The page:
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Contemporary Issues - Economic Issues & Tribal Gaming

Economic Issues & Tribal Gaming |
Social Concerns, Education, & Governance

Economic Issues

Similar to the issues faced by most tribal nations, the issue of sovereignty for the Turtle Mountain Band of Chippewa continues to be challenged. On the national level, issues materialize in disagreements between tribes and federal officials over the extent of services and appropriations given to the tribes resulting from treaty agreements. These services are generally funded through the Bureau of Indian Affairs (BIA). The BIA has the fiduciary (holding something in trust) responsibility for overseeing tribal funds. The Bureau of Indian Affairs, as a monolithic agency, is cumbersome and must deal with more than 500 tribes nationally. As a result, this agency has difficulty carrying out some of its tasks. Tribes, on the one hand, are ambivalent about the role of the BIA. On the other hand, they fear loss of services so vital to tribal economic survival. States continue to challenge tribal sovereign rights, especially in light of an uncertain national economy.

Many tribes have entered into gaming as a remedy for economic woes. The impacts of these business ventures are, as yet, undetermined. Because many of these ventures are new, especially to North Dakota, they have not had the luxury of stabilizing. The potential impact of these ventures on the economic condition on the reservation could be extensive. However, with a country confronted with a staggering national debt, and downsizing of the federal government, and pressures applied by both states, individual and collective tribal members, and private interests, tribes will have difficulty in maintaining what little gains they may be seeing from gaming. The net effect of these ventures, both nationally and at the state level, have seen pressure applied to tribes over issues of accountability, jurisdiction, and tribal rights. In a time of dwindling federal resources, tribes will be faced with the challenge of assuming more federally administered programs.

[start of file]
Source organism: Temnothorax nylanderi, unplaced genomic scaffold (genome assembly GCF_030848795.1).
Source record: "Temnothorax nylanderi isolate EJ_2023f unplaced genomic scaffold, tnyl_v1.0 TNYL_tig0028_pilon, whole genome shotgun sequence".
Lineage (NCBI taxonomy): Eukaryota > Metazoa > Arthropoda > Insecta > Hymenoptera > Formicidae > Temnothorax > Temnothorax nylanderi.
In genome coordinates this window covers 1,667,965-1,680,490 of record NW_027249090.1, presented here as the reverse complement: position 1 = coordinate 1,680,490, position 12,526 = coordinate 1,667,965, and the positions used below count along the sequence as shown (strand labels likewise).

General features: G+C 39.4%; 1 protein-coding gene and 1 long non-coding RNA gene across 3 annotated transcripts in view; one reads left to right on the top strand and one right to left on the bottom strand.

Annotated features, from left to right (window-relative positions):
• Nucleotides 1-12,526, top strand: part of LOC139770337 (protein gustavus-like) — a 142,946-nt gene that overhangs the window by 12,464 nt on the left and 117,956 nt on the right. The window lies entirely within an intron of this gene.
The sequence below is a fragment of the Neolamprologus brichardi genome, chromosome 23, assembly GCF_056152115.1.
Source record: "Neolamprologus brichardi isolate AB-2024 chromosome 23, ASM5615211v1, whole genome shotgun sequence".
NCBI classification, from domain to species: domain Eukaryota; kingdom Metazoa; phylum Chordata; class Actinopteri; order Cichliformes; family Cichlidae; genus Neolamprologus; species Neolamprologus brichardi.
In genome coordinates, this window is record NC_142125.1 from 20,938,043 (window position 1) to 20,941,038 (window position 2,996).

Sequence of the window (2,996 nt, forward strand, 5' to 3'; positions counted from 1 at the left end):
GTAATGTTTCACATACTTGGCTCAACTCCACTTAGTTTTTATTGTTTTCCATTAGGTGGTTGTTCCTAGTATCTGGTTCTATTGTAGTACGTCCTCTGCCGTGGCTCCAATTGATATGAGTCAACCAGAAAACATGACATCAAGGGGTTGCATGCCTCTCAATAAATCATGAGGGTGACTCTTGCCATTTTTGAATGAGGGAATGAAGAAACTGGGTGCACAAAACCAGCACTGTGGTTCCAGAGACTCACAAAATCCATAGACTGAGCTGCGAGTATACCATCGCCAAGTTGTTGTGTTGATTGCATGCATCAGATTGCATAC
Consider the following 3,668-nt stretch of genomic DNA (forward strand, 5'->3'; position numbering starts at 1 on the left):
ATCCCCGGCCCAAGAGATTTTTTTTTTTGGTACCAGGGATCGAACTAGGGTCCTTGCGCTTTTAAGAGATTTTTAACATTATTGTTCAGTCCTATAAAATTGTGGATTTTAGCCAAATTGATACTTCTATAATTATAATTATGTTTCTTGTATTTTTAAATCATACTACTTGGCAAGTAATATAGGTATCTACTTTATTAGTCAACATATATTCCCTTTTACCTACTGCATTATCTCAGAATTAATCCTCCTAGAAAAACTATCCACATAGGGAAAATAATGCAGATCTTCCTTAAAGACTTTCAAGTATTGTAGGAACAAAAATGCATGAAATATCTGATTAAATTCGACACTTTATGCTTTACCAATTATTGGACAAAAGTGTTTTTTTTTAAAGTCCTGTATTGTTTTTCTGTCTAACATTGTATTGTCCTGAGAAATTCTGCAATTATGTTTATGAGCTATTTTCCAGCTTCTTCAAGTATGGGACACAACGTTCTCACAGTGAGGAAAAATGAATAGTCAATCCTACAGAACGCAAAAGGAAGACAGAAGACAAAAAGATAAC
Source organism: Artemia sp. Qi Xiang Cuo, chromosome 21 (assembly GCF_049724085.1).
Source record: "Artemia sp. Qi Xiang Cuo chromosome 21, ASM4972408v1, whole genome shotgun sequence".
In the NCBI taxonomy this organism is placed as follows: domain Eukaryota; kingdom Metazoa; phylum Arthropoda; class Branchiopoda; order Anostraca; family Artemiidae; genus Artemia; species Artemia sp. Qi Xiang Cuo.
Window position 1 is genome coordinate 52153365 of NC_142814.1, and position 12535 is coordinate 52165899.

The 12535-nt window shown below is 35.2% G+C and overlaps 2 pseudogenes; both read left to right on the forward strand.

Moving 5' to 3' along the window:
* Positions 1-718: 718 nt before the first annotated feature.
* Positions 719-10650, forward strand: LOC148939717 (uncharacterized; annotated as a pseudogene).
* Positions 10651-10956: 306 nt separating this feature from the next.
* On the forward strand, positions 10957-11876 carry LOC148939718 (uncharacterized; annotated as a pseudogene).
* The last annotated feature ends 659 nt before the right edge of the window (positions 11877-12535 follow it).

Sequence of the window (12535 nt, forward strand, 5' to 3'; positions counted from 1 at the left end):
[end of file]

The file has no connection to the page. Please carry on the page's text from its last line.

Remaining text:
Today, as in the past, the Turtle Mountain Chippewa continue to change and adapt to different social, cultural, and environmental influences. The Turtle Mountain Chippewa realize their greatest resource is the people. The Turtle Mountain Tribe has gone through considerable effort to develop a commercial economy. While the Tribe has several very successful business ventures, many are dependent upon federal contracts. An organization of local businessmen has focused their effort at building one of the most successful and thriving Indian-owned private sectors in the state. A high level of diversification and entrepreneurship has contributed to the reservation’s business sector.

Tribal Gaming

The Turtle Mountain Tribe along with the State of North Dakota agreed on a gaming compact authorized in October of 1992. Tribal gaming was made possible through the Indian Gaming Regulatory Act, Public Law 100-407. This legislation and Indian gaming, however, continues to be challenged by both private and state-level interests, both nationally and locally.

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